The Western Barn Owl (Tyto alba) is a medium-sized bird in the Tytonidae family of barn owls.
The Western Barn Owl has a wide, white facial disc with a light brown edge. Its underbelly is white and its wings are brown flecked with black. It has long, broad wings. It has big eyes, and a light-grey to beige beak. It does not have ear tufts that many other owls have. It has long legsand toes with sharp claws.
It grows to 19-28 centimetres (7-11 inches) tall, with a wingspan of 50-61 centimetres (20-24 inches).
The Western Barn Owl is native to Eurasia (except Malta) and most of Africa (except the Sahara). It prefers farmlands, grasslands, and woodlands.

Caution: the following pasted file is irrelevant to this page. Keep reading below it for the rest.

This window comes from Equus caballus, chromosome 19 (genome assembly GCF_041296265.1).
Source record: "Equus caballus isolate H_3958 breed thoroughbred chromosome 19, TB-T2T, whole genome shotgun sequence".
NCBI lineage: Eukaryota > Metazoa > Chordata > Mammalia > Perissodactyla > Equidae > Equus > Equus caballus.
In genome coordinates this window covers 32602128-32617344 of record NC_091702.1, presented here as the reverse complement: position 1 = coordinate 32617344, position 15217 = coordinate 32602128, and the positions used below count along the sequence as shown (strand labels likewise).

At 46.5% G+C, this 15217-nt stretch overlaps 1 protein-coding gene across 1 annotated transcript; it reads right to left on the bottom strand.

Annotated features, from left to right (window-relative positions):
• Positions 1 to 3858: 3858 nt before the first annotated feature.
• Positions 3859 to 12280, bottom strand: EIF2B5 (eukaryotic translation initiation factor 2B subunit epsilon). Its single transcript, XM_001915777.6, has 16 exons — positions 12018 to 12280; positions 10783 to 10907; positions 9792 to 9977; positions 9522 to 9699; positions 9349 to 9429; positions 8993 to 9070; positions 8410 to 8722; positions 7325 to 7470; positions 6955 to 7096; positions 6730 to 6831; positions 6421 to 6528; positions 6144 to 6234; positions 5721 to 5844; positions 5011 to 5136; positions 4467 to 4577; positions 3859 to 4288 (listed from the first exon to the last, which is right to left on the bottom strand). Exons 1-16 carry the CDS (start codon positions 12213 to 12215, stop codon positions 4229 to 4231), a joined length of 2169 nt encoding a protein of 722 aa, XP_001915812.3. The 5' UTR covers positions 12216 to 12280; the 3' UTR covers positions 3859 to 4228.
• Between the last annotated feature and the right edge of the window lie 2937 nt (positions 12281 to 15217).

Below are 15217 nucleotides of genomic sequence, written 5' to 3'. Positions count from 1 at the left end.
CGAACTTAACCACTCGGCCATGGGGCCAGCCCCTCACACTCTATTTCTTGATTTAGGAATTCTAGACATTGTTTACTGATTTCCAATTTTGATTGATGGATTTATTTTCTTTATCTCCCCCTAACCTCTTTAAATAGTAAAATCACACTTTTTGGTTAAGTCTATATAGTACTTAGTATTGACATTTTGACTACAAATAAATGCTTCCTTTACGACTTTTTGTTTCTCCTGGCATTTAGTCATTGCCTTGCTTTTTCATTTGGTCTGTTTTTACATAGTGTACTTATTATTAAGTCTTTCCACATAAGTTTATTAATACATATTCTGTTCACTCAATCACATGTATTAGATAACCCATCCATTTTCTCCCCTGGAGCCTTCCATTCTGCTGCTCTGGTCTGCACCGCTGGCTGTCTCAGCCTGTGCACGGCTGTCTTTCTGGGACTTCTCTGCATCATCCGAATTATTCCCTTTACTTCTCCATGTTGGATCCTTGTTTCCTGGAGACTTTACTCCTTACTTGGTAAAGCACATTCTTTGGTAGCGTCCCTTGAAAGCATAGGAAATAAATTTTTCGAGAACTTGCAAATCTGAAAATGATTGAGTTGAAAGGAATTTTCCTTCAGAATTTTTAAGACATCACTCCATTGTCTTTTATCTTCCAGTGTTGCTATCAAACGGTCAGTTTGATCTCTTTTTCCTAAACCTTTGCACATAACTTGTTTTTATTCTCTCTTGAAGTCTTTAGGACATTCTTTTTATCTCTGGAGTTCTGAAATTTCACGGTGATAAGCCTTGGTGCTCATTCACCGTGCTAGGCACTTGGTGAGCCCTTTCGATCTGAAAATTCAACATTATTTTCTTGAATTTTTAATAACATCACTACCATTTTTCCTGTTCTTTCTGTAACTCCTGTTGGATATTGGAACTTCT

It is a migratory bird, travelling long distances in winter to warmer locations.
It is nocturnal, active at night. Its flight is silent, enabling it to ambush its prey. It has good hearing. It is carnivorous, eating small mammals on the ground, such as shrews, mice and rats, but it will also eat lizards, frogs, toads, and insects.
Its predators include cats, dogs, badgers, coyotes, and snakes.
The Western Barn Owl nests in holes in trees, on cliffs, or in buildings. The female lays 2-9 eggs, and she sits on them while the male feeds her. The eggs hatch after about 30 days. The chicks, called owlets, are born with soft grey and white feathers.
Both parents feed the chicks. The chicks can fly for short distances after they are about 28 days old.
The Western Barn Owl can live for about 9 years in the wild.
Photographer: Martina Nicolls
Martina Nicolls: SIMILAR BUT DIFFERENT IN THE ANIMAL KINGDOM